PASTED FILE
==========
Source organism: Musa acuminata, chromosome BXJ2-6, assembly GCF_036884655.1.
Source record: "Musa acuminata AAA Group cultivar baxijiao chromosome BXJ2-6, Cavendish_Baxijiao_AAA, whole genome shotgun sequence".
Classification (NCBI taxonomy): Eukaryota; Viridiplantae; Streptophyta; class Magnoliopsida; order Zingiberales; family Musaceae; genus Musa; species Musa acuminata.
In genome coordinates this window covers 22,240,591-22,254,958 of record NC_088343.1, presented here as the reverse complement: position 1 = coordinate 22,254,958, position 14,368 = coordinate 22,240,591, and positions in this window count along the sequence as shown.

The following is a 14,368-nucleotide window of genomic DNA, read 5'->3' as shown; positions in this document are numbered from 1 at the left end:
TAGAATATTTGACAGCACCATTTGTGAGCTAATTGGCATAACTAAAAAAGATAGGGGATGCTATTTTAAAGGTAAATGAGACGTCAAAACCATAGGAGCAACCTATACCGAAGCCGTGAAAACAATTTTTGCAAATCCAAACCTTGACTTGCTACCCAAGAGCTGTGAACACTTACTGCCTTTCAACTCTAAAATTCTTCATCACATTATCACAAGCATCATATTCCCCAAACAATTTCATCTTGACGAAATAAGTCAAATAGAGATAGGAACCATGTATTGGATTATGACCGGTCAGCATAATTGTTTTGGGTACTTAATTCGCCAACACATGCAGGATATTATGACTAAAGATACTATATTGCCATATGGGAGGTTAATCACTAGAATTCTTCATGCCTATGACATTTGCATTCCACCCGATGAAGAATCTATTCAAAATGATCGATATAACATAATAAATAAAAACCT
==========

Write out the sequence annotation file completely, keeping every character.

Source organism: Musa acuminata, chromosome BXJ2-6, assembly GCF_036884655.1.
Source record: "Musa acuminata AAA Group cultivar baxijiao chromosome BXJ2-6, Cavendish_Baxijiao_AAA, whole genome shotgun sequence".
Classification (NCBI taxonomy): Eukaryota; Viridiplantae; Streptophyta; class Magnoliopsida; order Zingiberales; family Musaceae; genus Musa; species Musa acuminata.
In genome coordinates this window covers 22,240,591-22,254,958 of record NC_088343.1, presented here as the reverse complement: position 1 = coordinate 22,254,958, position 14,368 = coordinate 22,240,591, and positions in this window count along the sequence as shown.

The following is a 14,368-nucleotide window of genomic DNA, read 5'->3' as shown; positions in this document are numbered from 1 at the left end:
TAGAATATTTGACAGCACCATTTGTGAGCTAATTGGCATAACTAAAAAAGATAGGGGATGCTATTTTAAAGGTAAATGAGACGTCAAAACCATAGGAGCAACCTATACCGAAGCCGTGAAAACAATTTTTGCAAATCCAAACCTTGACTTGCTACCCAAGAGCTGTGAACACTTACTGCCTTTCAACTCTAAAATTCTTCATCACATTATCACAAGCATCATATTCCCCAAACAATTTCATCTTGACGAAATAAGTCAAATAGAGATAGGAACCATGTATTGGATTATGACCGGTCAGCATAATTGTTTTGGGTACTTAATTCGCCAACACATGCAGGATATTATGACTAAAGATACTATATTGCCATATGGGAGGTTAATCACTAGAATTCTTCATGCCTATGACATTTGCATTCCACCCGATGAAGAATCTATTCAAAATGATCGATATAACATAATAAATAAAAACCT